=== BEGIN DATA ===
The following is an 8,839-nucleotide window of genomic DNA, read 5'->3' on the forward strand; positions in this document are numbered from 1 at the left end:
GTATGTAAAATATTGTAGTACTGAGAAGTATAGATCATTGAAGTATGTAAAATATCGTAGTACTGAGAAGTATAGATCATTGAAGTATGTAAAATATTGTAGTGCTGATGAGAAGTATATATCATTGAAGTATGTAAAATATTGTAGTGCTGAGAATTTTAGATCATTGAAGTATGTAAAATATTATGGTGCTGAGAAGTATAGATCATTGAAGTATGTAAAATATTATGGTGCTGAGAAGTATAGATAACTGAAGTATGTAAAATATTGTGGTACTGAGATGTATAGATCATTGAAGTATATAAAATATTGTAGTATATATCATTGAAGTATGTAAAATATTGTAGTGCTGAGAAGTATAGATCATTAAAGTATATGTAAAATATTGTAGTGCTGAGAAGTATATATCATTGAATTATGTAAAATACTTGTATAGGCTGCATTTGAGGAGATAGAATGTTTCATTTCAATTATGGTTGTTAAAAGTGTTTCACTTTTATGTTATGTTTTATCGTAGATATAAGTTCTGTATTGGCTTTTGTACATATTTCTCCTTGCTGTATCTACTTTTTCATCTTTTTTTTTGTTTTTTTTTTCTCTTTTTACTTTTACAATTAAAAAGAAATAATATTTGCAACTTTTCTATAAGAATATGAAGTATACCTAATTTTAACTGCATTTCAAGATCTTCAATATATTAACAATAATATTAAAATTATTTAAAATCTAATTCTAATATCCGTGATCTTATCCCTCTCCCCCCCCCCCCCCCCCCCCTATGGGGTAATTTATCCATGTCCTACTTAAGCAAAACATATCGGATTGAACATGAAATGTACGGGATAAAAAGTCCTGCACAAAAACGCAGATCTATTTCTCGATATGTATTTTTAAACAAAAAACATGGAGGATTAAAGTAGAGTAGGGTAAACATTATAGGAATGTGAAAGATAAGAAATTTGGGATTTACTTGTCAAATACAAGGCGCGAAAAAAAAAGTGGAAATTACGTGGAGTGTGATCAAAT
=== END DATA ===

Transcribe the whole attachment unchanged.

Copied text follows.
The following is an 8,839-nucleotide window of genomic DNA, read 5'->3' on the forward strand; positions in this document are numbered from 1 at the left end:
GTATGTAAAATATTGTAGTACTGAGAAGTATAGATCATTGAAGTATGTAAAATATCGTAGTACTGAGAAGTATAGATCATTGAAGTATGTAAAATATTGTAGTGCTGATGAGAAGTATATATCATTGAAGTATGTAAAATATTGTAGTGCTGAGAATTTTAGATCATTGAAGTATGTAAAATATTATGGTGCTGAGAAGTATAGATCATTGAAGTATGTAAAATATTATGGTGCTGAGAAGTATAGATAACTGAAGTATGTAAAATATTGTGGTACTGAGATGTATAGATCATTGAAGTATATAAAATATTGTAGTATATATCATTGAAGTATGTAAAATATTGTAGTGCTGAGAAGTATAGATCATTAAAGTATATGTAAAATATTGTAGTGCTGAGAAGTATATATCATTGAATTATGTAAAATACTTGTATAGGCTGCATTTGAGGAGATAGAATGTTTCATTTCAATTATGGTTGTTAAAAGTGTTTCACTTTTATGTTATGTTTTATCGTAGATATAAGTTCTGTATTGGCTTTTGTACATATTTCTCCTTGCTGTATCTACTTTTTCATCTTTTTTTTTGTTTTTTTTTTCTCTTTTTACTTTTACAATTAAAAAGAAATAATATTTGCAACTTTTCTATAAGAATATGAAGTATACCTAATTTTAACTGCATTTCAAGATCTTCAATATATTAACAATAATATTAAAATTATTTAAAATCTAATTCTAATATCCGTGATCTTATCCCTCTCCCCCCCCCCCCCCCCCCCCTATGGGGTAATTTATCCATGTCCTACTTAAGCAAAACATATCGGATTGAACATGAAATGTACGGGATAAAAAGTCCTGCACAAAAACGCAGATCTATTTCTCGATATGTATTTTTAAACAAAAAACATGGAGGATTAAAGTAGAGTAGGGTAAACATTATAGGAATGTGAAAGATAAGAAATTTGGGATTTACTTGTCAAATACAAGGCGCGAAAAAAAAAGTGGAAATTACGTGGAGTGTGATCAAAT